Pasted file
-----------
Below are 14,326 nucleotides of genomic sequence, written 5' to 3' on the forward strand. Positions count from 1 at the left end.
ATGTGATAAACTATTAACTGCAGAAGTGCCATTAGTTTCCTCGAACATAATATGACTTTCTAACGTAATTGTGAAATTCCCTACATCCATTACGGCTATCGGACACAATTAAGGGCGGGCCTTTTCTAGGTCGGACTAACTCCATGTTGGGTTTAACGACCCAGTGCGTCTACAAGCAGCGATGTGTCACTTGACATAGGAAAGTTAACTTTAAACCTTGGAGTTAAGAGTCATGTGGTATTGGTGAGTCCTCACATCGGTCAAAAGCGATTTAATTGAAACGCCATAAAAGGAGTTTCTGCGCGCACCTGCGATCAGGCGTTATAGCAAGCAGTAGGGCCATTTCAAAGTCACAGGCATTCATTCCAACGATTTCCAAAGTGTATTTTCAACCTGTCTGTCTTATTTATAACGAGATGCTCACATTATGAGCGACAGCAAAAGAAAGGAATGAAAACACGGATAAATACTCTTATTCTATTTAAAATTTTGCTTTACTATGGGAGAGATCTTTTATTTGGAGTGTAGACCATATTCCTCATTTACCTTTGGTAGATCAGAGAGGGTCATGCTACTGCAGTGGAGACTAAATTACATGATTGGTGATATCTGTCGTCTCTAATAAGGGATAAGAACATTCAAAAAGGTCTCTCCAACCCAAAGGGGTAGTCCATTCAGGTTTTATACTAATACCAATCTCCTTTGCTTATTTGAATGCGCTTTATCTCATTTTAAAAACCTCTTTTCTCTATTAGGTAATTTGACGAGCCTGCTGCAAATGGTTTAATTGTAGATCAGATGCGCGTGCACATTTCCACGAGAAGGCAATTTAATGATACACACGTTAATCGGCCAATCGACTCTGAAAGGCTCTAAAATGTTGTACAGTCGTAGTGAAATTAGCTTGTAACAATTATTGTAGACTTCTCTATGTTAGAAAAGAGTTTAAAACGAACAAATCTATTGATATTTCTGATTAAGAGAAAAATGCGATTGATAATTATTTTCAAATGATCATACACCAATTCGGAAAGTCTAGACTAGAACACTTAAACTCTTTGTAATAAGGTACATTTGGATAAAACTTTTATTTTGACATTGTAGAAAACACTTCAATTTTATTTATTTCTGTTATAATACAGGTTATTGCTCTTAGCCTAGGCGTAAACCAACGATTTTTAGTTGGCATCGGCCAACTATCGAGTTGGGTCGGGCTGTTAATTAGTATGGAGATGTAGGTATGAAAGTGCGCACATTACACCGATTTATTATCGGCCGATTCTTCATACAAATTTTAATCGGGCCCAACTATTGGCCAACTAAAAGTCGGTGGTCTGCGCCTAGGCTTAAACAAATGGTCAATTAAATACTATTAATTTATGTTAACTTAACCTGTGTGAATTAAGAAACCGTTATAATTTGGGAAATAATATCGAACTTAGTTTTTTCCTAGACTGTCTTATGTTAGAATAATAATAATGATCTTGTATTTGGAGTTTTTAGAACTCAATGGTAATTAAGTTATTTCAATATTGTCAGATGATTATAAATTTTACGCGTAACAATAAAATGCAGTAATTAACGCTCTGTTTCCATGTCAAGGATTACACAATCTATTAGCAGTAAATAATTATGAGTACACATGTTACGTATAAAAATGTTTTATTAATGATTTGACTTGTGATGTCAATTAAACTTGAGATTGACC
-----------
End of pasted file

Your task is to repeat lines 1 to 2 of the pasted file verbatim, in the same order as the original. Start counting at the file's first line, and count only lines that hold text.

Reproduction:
Below are 14,326 nucleotides of genomic sequence, written 5' to 3' on the forward strand. Positions count from 1 at the left end.
ATGTGATAAACTATTAACTGCAGAAGTGCCATTAGTTTCCTCGAACATAATATGACTTTCTAACGTAATTGTGAAATTCCCTACATCCATTACGGCTATCGGACACAATTAAGGGCGGGCCTTTTCTAGGTCGGACTAACTCCATGTTGGGTTTAACGACCCAGTGCGTCTACAAGCAGCGATGTGTCACTTGACATAGGAAAGTTAACTTTAAACCTTGGAGTTAAGAGTCATGTGGTATTGGTGAGTCCTCACATCGGTCAAAAGCGATTTAATTGAAACGCCATAAAAGGAGTTTCTGCGCGCACCTGCGATCAGGCGTTATAGCAAGCAGTAGGGCCATTTCAAAGTCACAGGCATTCATTCCAACGATTTCCAAAGTGTATTTTCAACCTGTCTGTCTTATTTATAACGAGATGCTCACATTATGAGCGACAGCAAAAGAAAGGAATGAAAACACGGATAAATACTCTTATTCTATTTAAAATTTTGCTTTACTATGGGAGAGATCTTTTATTTGGAGTGTAGACCATATTCCTCATTTACCTTTGGTAGATCAGAGAGGGTCATGCTACTGCAGTGGAGACTAAATTACATGATTGGTGATATCTGTCGTCTCTAATAAGGGATAAGAACATTCAAAAAGGTCTCTCCAACCCAAAGGGGTAGTCCATTCAGGTTTTATACTAATACCAATCTCCTTTGCTTATTTGAATGCGCTTTATCTCATTTTAAAAACCTCTTTTCTCTATTAGGTAATTTGACGAGCCTGCTGCAAATGGTTTAATTGTAGATCAGATGCGCGTGCACATTTCCACGAGAAGGCAATTTAATGATACACACGTTAATCGGCCAATCGACTCTGAAAGGCTCTAAAATGTTGTACAGTCGTAGTGAAATTAGCTTGTAACAATTATTGTAGACTTCTCTATGTTAGAAAAGAGTTTAAAACGAACAAATCTATTGATATTTCTGATTAAGAGAAAAATGCGATTGATAATTATTTTCAAATGATCATACACCAATTCGGAAAGTCTAGACTAGAACACTTAAACTCTTTGTAATAAGGTACATTTGGATAAAACTTTTATTTTGACATTGTAGAAAACACTTCAATTTTATTTATTTCTGTTATAATACAGGTTATTGCTCTTAGCCTAGGCGTAAACCAACGATTTTTAGTTGGCATCGGCCAACTATCGAGTTGGGTCGGGCTGTTAATTAGTATGGAGATGTAGGTATGAAAGTGCGCACATTACACCGATTTATTATCGGCCGATTCTTCATACAAATTTTAATCGGGCCCAACTATTGGCCAACTAAAAGTCGGTGGTCTGCGCCTAGGCTTAAACAAATGGTCAATTAAATACTATTAATTTATGTTAACTTAACCTGTGTGAATTAAGAAACCGTTATAATTTGGGAAATAATATCGAACTTAGTTTTTTCCTAGACTGTCTTATGTTAGAATAATAATAATGATCTTGTATTTGGAGTTTTTAGAACTCAATGGTAATTAAGTTATTTCAATATTGTCAGATGATTATAAATTTTACGCGTAACAATAAAATGCAGTAATTAACGCTCTGTTTCCATGTCAAGGATTACACAATCTATTAGCAGTAAATAATTATGAGTACACATGTTACGTATAAAAATGTTTTATTAATGATTTGACTTGTGATGTCAATTAAACTTGAGATTGACC